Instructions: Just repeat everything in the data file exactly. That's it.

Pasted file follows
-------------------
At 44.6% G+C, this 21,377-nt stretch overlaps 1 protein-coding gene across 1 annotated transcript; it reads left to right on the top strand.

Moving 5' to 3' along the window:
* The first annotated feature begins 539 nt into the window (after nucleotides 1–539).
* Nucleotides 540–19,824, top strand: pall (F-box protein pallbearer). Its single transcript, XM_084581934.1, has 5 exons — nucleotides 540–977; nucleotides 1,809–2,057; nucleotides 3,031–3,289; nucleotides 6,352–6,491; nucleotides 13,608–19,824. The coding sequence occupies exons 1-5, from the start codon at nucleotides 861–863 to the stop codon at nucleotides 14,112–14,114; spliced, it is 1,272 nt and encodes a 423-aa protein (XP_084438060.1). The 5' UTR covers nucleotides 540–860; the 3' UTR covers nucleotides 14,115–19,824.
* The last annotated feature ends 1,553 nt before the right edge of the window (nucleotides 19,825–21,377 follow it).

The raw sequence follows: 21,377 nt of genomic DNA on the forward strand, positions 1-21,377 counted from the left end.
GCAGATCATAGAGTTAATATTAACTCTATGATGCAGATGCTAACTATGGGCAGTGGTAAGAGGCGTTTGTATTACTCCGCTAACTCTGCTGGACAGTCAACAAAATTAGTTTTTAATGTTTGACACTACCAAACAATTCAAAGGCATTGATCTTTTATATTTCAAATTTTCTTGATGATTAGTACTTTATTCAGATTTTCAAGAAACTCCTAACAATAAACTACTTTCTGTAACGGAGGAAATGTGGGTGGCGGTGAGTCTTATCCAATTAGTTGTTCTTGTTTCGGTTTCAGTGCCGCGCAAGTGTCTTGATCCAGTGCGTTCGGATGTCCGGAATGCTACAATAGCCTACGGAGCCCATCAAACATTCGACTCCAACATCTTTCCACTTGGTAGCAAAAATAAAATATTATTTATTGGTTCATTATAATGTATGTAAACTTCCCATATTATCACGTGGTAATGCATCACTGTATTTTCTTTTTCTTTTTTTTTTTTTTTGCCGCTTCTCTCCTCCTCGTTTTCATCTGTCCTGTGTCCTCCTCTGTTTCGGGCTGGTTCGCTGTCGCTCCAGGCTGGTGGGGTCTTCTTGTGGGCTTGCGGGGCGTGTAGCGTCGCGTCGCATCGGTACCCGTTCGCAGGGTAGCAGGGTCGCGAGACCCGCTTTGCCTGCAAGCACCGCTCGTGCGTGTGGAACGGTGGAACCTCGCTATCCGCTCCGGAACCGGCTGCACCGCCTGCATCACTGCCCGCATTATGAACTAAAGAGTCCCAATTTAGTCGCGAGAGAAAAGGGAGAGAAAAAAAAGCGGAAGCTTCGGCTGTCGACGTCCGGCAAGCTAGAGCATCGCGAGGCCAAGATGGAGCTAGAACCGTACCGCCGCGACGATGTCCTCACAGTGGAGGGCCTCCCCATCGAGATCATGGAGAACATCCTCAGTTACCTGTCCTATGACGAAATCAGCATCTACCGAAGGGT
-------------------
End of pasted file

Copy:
At 44.6% G+C, this 21,377-nt stretch overlaps 1 protein-coding gene across 1 annotated transcript; it reads left to right on the top strand.

Moving 5' to 3' along the window:
* The first annotated feature begins 539 nt into the window (after nucleotides 1–539).
* Nucleotides 540–19,824, top strand: pall (F-box protein pallbearer). Its single transcript, XM_084581934.1, has 5 exons — nucleotides 540–977; nucleotides 1,809–2,057; nucleotides 3,031–3,289; nucleotides 6,352–6,491; nucleotides 13,608–19,824. The coding sequence occupies exons 1-5, from the start codon at nucleotides 861–863 to the stop codon at nucleotides 14,112–14,114; spliced, it is 1,272 nt and encodes a 423-aa protein (XP_084438060.1). The 5' UTR covers nucleotides 540–860; the 3' UTR covers nucleotides 14,115–19,824.
* The last annotated feature ends 1,553 nt before the right edge of the window (nucleotides 19,825–21,377 follow it).

The raw sequence follows: 21,377 nt of genomic DNA on the forward strand, positions 1-21,377 counted from the left end.
GCAGATCATAGAGTTAATATTAACTCTATGATGCAGATGCTAACTATGGGCAGTGGTAAGAGGCGTTTGTATTACTCCGCTAACTCTGCTGGACAGTCAACAAAATTAGTTTTTAATGTTTGACACTACCAAACAATTCAAAGGCATTGATCTTTTATATTTCAAATTTTCTTGATGATTAGTACTTTATTCAGATTTTCAAGAAACTCCTAACAATAAACTACTTTCTGTAACGGAGGAAATGTGGGTGGCGGTGAGTCTTATCCAATTAGTTGTTCTTGTTTCGGTTTCAGTGCCGCGCAAGTGTCTTGATCCAGTGCGTTCGGATGTCCGGAATGCTACAATAGCCTACGGAGCCCATCAAACATTCGACTCCAACATCTTTCCACTTGGTAGCAAAAATAAAATATTATTTATTGGTTCATTATAATGTATGTAAACTTCCCATATTATCACGTGGTAATGCATCACTGTATTTTCTTTTTCTTTTTTTTTTTTTTTGCCGCTTCTCTCCTCCTCGTTTTCATCTGTCCTGTGTCCTCCTCTGTTTCGGGCTGGTTCGCTGTCGCTCCAGGCTGGTGGGGTCTTCTTGTGGGCTTGCGGGGCGTGTAGCGTCGCGTCGCATCGGTACCCGTTCGCAGGGTAGCAGGGTCGCGAGACCCGCTTTGCCTGCAAGCACCGCTCGTGCGTGTGGAACGGTGGAACCTCGCTATCCGCTCCGGAACCGGCTGCACCGCCTGCATCACTGCCCGCATTATGAACTAAAGAGTCCCAATTTAGTCGCGAGAGAAAAGGGAGAGAAAAAAAAGCGGAAGCTTCGGCTGTCGACGTCCGGCAAGCTAGAGCATCGCGAGGCCAAGATGGAGCTAGAACCGTACCGCCGCGACGATGTCCTCACAGTGGAGGGCCTCCCCATCGAGATCATGGAGAACATCCTCAGTTACCTGTCCTATGACGAAATCAGCATCTACCGAAGGGT